Not Everything That Counts Can Be Counted

Getting a good education costs money. But if you haven't got the money you can't get a good education. If this is a fact what does it tell us about education policy makers?

Getting a good education costs money. But if you haven’t got the money you can’t get a good education. If this is a fact what does it tell us about education policy makers?

Nowadays people know the price of everything and the value of nothing.”

Oscar Wilde (The Picture of Dorian Gray)

When I opened my emails yesterday evening I was pleased to receive a document sent to me by a good friend from the North of England. The accompanying message urged me to read this document as he put it, “in order to recognise that you are not alone in your concerns.” Far away from home it’s always good to know that there are friends thinking about your welfare.

The document sent for my scrutiny is titled “Measuring Social Value: the Gap between Policy and Practice” and was written in 2010 by Claudia Wood and Daniel Leighton.* In around 100 pages these authors discuss the need to consider the ways in which we can measure the importance of enterprise and initiative through an analysis of social impact, rather than simply looking at economic factors. The tenor of their argument indicates that there are some projects which if undertaken are unlikely to reap financial rewards but may still be valuable in terms of the social benefits that accrue. As they suggest “this is particularly the case for the third sector, where often unquantified social returns can be far greater than in the commercial world”.

Within this interesting document they discuss what is termed a “Social Return on Investment (SROI) model” which assists organisations in understanding how some actions might be undertaken for the good of a community or section of society and have a significant and sustainable impact, which makes the activity worthwhile in respect of long term consequences. An example they give is in the implementation of effective rehabilitation schemes for young offenders, which appear very expensive at the outset, but if they are successful and prevent re-offending may have long term benefits that are both social and economic.

The reason my friend sent me this document relates to a conversation we recently had about the marketization of schools, colleges and universities and the profit driven motivations that seem to dominate activities across the education sector. I had expressed my anxieties that education, which in times past was seen to be a process for the social good of individuals and the communities in which they live, has in many instances been driven along a route to ensure that children leave school equipped solely to foster the economic well-being of the nation, with little concern for the personal and social development which may enable them to adjust to a fast changing world. This change manifests itself in a utilitarian curriculum and a devaluing of those subjects that are seen as less likely to equip school leavers as drones for the workforce.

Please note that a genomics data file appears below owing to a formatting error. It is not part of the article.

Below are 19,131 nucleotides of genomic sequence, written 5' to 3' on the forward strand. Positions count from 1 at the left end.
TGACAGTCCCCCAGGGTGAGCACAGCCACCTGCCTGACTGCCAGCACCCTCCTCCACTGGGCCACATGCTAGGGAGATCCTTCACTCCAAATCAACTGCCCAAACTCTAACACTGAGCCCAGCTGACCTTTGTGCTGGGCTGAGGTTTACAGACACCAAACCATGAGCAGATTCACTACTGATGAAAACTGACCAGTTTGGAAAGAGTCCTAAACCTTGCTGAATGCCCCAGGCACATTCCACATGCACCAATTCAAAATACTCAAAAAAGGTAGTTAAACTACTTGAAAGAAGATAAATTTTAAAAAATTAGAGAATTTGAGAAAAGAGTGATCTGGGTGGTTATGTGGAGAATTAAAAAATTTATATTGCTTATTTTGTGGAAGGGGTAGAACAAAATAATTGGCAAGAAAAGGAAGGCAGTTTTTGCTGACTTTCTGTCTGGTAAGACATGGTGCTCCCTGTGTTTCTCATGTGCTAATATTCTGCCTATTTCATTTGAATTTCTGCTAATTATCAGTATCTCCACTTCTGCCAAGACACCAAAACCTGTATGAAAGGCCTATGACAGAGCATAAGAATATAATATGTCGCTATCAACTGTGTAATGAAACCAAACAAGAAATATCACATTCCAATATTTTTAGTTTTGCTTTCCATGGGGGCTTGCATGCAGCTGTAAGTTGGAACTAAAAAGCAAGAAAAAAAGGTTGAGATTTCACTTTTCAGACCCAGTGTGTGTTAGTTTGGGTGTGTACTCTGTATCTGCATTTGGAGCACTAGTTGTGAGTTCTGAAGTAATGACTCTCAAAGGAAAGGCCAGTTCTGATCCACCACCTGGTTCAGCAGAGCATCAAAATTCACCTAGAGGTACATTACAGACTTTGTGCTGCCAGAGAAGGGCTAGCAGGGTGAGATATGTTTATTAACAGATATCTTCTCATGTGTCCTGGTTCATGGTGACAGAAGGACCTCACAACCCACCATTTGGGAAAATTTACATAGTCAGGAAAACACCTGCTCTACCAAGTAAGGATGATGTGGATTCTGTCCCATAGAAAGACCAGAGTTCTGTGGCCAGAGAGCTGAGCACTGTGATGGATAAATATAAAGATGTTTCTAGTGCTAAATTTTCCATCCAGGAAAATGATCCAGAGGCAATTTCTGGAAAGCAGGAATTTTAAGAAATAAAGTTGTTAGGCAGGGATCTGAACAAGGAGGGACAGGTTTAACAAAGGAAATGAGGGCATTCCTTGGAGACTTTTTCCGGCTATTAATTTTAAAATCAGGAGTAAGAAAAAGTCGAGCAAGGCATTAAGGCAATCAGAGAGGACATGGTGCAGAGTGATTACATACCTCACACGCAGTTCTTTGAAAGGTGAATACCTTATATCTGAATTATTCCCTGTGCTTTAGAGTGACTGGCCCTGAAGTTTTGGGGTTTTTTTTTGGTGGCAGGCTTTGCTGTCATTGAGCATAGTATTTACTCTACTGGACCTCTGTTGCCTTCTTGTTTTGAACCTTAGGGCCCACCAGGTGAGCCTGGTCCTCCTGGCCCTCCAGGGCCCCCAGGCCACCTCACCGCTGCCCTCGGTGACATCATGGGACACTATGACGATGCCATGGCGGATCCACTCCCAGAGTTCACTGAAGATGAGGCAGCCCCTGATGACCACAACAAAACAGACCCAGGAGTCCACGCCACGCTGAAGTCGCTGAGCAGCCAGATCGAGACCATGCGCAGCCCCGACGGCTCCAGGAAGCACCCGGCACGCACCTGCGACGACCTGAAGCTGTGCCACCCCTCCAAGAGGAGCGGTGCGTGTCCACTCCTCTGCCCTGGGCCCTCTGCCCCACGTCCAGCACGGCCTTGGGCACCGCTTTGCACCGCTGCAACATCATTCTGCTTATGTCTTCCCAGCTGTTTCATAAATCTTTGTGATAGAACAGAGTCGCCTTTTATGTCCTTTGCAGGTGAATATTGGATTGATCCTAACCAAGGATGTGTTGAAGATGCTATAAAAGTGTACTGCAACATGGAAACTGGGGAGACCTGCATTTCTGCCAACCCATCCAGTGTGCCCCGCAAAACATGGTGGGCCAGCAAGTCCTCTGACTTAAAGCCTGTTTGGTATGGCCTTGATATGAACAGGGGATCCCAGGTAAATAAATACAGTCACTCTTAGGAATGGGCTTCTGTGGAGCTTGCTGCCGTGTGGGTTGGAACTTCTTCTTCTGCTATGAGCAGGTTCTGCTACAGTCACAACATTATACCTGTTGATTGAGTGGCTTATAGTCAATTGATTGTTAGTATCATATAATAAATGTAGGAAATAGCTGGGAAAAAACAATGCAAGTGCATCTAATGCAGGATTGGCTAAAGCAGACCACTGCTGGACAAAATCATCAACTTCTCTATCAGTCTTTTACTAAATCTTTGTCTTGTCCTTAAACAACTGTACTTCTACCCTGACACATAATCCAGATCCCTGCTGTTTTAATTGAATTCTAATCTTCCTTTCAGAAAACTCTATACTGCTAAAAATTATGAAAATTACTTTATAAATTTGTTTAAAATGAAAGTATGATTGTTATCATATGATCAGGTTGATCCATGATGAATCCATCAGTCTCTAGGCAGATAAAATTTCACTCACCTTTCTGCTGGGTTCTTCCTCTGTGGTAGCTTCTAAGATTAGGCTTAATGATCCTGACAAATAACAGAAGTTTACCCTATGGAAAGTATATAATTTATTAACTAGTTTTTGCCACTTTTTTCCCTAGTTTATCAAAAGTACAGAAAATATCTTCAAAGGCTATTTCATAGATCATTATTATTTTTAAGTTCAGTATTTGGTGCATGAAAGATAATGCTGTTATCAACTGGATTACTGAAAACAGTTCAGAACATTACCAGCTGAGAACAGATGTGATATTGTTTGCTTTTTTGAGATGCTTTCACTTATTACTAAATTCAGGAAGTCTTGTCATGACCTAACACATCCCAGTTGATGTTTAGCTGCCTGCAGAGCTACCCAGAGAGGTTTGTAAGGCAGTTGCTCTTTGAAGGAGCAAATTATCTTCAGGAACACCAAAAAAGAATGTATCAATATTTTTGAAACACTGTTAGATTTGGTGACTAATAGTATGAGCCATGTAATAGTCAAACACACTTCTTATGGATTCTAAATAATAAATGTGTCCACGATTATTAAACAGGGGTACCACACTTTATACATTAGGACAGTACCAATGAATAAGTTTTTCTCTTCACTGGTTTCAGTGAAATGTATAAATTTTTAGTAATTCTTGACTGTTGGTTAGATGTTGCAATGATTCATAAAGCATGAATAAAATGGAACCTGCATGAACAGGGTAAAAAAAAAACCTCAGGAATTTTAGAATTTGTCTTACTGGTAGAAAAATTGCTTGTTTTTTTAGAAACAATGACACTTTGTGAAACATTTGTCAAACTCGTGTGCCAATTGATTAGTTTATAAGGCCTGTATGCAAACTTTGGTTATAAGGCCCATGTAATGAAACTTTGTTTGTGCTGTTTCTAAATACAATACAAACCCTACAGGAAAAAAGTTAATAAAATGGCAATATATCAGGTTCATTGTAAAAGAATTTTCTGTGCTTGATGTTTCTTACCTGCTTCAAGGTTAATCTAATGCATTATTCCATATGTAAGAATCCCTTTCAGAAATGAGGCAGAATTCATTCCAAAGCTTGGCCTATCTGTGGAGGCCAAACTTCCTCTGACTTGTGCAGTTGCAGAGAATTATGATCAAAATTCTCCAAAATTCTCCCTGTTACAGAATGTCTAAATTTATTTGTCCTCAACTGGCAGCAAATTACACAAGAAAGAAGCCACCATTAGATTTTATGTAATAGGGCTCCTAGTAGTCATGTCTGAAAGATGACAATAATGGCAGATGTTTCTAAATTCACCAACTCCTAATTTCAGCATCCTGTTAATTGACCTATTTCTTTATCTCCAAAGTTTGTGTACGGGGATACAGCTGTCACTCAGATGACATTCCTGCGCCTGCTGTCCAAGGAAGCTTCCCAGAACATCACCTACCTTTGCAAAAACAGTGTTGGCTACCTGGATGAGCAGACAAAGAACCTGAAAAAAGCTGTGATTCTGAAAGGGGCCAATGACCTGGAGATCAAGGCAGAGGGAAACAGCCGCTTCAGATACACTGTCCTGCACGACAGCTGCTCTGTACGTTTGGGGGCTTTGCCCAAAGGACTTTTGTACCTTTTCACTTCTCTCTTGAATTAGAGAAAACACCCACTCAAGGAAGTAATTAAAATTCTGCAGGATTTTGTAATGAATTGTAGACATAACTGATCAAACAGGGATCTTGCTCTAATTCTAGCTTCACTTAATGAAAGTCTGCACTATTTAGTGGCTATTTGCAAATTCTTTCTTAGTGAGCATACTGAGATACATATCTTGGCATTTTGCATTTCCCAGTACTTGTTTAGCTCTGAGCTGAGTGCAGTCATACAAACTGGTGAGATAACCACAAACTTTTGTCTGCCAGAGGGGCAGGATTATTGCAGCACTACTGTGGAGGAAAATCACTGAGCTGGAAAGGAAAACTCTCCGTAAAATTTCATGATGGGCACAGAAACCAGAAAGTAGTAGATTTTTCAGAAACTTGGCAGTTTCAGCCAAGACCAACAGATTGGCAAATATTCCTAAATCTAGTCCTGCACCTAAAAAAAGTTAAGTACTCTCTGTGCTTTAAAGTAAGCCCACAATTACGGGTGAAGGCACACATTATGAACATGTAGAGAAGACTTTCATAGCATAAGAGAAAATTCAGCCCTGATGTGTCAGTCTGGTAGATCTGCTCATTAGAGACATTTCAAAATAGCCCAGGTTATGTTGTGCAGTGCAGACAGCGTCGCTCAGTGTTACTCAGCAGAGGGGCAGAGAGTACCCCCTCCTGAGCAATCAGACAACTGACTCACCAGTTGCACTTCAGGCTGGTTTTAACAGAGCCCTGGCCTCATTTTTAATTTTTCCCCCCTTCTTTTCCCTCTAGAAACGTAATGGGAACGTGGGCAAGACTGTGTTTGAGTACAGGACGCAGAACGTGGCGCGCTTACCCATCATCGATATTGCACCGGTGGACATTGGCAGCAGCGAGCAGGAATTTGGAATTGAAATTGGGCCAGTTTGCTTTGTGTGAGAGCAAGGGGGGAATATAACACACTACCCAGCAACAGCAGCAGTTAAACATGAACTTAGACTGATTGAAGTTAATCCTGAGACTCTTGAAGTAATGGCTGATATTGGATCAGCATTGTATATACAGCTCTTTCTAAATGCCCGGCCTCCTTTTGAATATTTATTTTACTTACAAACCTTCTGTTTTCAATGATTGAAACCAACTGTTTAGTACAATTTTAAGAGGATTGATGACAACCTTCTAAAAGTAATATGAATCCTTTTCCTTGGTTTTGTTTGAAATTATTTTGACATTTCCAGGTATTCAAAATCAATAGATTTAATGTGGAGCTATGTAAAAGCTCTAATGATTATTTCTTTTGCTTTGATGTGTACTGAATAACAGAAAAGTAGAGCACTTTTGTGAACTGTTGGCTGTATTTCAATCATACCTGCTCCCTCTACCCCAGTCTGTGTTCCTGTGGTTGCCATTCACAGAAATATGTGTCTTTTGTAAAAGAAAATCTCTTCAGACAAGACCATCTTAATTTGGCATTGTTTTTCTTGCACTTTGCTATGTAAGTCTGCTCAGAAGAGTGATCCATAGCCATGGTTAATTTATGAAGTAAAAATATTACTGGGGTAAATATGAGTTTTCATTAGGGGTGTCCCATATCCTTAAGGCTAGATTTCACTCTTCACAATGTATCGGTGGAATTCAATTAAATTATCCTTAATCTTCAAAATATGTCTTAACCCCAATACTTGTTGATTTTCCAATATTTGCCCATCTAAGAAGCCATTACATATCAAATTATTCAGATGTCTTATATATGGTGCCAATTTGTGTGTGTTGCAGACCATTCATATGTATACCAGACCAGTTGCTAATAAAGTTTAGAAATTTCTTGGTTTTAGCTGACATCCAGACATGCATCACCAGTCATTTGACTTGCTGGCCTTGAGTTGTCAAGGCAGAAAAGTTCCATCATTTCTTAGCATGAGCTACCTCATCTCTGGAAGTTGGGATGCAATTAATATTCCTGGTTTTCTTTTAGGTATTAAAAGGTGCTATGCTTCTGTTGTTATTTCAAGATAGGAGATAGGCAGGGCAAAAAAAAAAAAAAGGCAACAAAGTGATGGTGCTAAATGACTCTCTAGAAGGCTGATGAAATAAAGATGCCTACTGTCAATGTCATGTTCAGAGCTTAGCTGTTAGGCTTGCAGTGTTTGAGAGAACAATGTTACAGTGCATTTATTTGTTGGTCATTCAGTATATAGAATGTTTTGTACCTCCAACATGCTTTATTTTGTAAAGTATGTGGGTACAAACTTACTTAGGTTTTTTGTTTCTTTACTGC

As this process has happened, a presumably unintended consequence has been that, the importance of addressing the needs of those seen as “less able” or “with poor social adjustment”  has been side-lined with some schools, and certainly a number of education policy makers suggesting that investment in these children takes away essential resources from those more likely to become more efficient “economic units”. The language of commerce and business now dominates schools and universities as never before and, is already contributing to the greater marginalisation of young people.

Here in Bangalore I am always conscious that whilst working to support teachers in any way we can, to establish a more inclusive education system, and to provide long term and sustainable benefits to children who have previously been denied opportunities for learning, we still fail to reach most of the teachers who could really make a difference. Far too many teachers here in India would struggle to obtain the fees necessary to enrol on the programmes that we offer. Even if they could join such a course, their facilities for studying at home or accessing the resources to support them are severely limited. In the future this will be seen as a sad indictment of our education system, and will ultimately lead to a condemnation of those of us who are complicit with this way of working,